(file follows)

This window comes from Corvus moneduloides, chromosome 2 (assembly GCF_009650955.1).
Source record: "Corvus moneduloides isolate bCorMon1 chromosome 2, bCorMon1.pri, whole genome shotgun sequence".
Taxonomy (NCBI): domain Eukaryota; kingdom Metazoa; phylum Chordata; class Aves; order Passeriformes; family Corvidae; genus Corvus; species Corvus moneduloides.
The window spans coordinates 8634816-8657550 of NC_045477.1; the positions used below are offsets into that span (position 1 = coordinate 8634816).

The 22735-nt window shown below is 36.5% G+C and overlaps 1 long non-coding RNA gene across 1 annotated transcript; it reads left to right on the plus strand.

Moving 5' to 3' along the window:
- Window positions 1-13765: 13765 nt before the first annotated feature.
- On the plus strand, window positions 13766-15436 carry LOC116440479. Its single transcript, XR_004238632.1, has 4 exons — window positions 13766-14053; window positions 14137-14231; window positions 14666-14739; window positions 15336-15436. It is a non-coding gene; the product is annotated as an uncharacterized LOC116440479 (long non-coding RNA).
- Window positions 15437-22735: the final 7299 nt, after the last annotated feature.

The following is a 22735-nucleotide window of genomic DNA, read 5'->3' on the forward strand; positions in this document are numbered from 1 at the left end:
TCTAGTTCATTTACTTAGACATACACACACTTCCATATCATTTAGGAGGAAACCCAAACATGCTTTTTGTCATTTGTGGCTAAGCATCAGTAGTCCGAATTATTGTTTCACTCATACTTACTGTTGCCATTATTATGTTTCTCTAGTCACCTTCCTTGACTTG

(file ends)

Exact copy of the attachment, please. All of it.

This window comes from Corvus moneduloides, chromosome 2 (assembly GCF_009650955.1).
Source record: "Corvus moneduloides isolate bCorMon1 chromosome 2, bCorMon1.pri, whole genome shotgun sequence".
Taxonomy (NCBI): domain Eukaryota; kingdom Metazoa; phylum Chordata; class Aves; order Passeriformes; family Corvidae; genus Corvus; species Corvus moneduloides.
The window spans coordinates 8634816-8657550 of NC_045477.1; the positions used below are offsets into that span (position 1 = coordinate 8634816).

The 22735-nt window shown below is 36.5% G+C and overlaps 1 long non-coding RNA gene across 1 annotated transcript; it reads left to right on the plus strand.

Moving 5' to 3' along the window:
- Window positions 1-13765: 13765 nt before the first annotated feature.
- On the plus strand, window positions 13766-15436 carry LOC116440479. Its single transcript, XR_004238632.1, has 4 exons — window positions 13766-14053; window positions 14137-14231; window positions 14666-14739; window positions 15336-15436. It is a non-coding gene; the product is annotated as an uncharacterized LOC116440479 (long non-coding RNA).
- Window positions 15437-22735: the final 7299 nt, after the last annotated feature.

The following is a 22735-nucleotide window of genomic DNA, read 5'->3' on the forward strand; positions in this document are numbered from 1 at the left end:
TCTAGTTCATTTACTTAGACATACACACACTTCCATATCATTTAGGAGGAAACCCAAACATGCTTTTTGTCATTTGTGGCTAAGCATCAGTAGTCCGAATTATTGTTTCACTCATACTTACTGTTGCCATTATTATGTTTCTCTAGTCACCTTCCTTGACTTG